“Traditionally, in an artisan bakery, a baguette could easily cost $4 or $5. Now, you can go into a supermarket and get a high-quality baguette for $1.98. Equipment innovations have brought the price down to where anyone can enjoy artisan-type products — whether it’s a loaf, rolls, or a baguette — because they’re produced using a more consumer-friendly process.”
Production equipment for a complete artisan bread line
The biggest challenge with artisan bread doughs is their high water content. In some cases, the hydration level (water to flour ratio) can be as high as 80% to 90%. This gives the dough a loose structure and makes it very sticky, which traditional forming and dividing equipment isn’t designed to handle.
Let’s walk through the steps in industrial artisan bread production and explore how today’s equipment helps bakers meet its unique challenges.
Mixing and floor time
The first step of any bread process is mixing the ingredients together. This step happens before the dough enters the automated production line.
After the ingredients are mixed together, the dough is transferred to a temperature- and humidity-controlled container or trough to rest. This phase is known as “floor time,” and it’s when the yeast ferments and releases carbon dioxide into the dough, creating the bread’s crumb structure. Sandwich bread has a close, or tight, crumb structure, meaning very small holes, while artisan bread typically has an open crumb structure, or large holes. Achieving an open crumb structure takes time, so artisan bread is usually allowed to rest until it roughly doubles in size.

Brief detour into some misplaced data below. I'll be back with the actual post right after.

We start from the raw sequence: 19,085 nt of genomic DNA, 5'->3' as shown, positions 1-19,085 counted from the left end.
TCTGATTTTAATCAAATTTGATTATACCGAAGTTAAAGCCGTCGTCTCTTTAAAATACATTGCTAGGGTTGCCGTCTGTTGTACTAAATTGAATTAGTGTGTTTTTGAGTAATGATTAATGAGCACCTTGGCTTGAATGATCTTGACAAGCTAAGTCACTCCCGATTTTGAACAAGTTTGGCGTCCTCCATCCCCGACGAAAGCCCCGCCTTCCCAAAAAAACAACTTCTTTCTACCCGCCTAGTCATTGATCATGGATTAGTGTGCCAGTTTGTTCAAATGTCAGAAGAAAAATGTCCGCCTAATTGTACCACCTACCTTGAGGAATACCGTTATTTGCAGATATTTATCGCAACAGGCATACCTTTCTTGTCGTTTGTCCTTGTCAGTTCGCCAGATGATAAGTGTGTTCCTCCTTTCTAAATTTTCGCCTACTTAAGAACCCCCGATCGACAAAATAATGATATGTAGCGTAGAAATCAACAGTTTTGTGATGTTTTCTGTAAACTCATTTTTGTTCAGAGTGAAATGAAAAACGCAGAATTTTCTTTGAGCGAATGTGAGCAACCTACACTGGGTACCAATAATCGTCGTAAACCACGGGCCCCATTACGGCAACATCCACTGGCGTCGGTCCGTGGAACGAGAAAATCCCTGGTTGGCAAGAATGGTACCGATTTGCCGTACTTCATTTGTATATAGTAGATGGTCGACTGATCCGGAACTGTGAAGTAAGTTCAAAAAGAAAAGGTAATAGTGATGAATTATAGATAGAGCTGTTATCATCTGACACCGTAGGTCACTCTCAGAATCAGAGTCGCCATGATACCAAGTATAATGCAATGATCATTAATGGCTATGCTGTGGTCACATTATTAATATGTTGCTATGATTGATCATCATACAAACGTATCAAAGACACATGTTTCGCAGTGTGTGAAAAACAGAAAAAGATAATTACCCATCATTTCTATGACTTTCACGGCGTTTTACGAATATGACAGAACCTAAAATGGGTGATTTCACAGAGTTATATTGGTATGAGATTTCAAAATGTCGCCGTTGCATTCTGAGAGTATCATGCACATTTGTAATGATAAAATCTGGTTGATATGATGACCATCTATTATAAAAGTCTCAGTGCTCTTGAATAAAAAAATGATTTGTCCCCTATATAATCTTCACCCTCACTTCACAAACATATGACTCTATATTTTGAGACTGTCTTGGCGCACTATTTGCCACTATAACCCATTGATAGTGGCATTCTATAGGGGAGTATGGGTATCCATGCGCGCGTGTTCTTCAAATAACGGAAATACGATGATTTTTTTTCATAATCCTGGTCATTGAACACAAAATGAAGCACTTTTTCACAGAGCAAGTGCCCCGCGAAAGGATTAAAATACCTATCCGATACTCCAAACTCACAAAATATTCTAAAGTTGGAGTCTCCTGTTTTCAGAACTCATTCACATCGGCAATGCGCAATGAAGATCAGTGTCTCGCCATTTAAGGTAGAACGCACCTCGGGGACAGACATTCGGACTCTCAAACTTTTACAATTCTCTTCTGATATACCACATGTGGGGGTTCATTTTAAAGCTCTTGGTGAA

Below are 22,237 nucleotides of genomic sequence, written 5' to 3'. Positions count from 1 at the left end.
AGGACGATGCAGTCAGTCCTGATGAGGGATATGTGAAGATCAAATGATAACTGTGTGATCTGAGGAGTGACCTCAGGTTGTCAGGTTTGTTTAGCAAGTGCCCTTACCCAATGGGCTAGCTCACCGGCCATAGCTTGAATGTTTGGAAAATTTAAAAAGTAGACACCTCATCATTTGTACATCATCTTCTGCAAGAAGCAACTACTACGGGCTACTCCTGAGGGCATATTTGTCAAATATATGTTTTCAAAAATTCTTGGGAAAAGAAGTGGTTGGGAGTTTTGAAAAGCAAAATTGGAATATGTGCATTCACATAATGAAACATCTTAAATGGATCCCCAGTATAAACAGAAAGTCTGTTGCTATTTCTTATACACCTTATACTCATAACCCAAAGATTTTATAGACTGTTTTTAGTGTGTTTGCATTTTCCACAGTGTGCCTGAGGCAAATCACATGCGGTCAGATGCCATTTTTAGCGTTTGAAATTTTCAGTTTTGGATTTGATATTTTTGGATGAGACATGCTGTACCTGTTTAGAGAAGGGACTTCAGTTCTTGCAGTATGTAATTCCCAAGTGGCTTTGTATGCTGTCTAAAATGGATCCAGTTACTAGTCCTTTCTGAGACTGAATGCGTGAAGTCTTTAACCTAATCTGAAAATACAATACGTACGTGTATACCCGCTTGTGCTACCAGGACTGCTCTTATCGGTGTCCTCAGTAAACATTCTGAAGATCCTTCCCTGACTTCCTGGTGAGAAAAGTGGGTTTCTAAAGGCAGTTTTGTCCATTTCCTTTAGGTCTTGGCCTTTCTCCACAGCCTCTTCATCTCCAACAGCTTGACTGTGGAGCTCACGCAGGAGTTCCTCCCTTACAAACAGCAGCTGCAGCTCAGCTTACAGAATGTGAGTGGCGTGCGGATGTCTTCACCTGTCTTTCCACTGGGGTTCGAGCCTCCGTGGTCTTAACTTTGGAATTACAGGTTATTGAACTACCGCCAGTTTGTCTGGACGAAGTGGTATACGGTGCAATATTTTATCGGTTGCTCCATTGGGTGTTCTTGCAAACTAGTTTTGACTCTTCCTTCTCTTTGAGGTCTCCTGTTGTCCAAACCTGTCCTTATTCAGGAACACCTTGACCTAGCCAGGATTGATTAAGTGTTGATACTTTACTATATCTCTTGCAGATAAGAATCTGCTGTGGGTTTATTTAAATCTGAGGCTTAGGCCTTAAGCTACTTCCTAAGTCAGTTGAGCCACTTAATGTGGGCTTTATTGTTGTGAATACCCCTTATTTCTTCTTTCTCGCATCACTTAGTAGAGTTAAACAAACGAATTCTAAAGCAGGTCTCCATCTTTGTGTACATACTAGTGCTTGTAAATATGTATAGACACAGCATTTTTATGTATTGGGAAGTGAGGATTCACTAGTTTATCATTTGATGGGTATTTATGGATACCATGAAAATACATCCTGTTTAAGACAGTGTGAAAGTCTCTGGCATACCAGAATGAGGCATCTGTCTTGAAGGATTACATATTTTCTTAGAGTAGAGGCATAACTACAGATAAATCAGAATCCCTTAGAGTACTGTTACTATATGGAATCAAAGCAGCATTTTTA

Once the dough achieves the desired size, it enters an automated line that takes it through the forming, proofing, baking, packaging, and (if necessary) freezing.
Chunking and rolling
The first machine in the automated bread line is a chunker. The dough is dumped out of the mixing bowls or dough troughs into the chunker, which divides the dough into pieces. Those pieces are then dropped onto a conveyor, which transports them to the dough feeder. The chunker positions the chunks so that they overlap slightly, almost like shingles, to create a continuous dough sheet.
At this stage, the dough enters the makeup section of the line.
First, the dough feeder takes the overlapping chunks of dough and turns them into a dough sheet with a consistent width and thickness. This is done using a series of vertically positioned rollers that gently pull the sheet down and gradually reduce its thickness at the same time.
During this stage, the dough must be handled very carefully because you don’t want to degas it and cause it to lose its open crumb structure. That’s why you need equipment specifically designed for wet, highly fermented dough.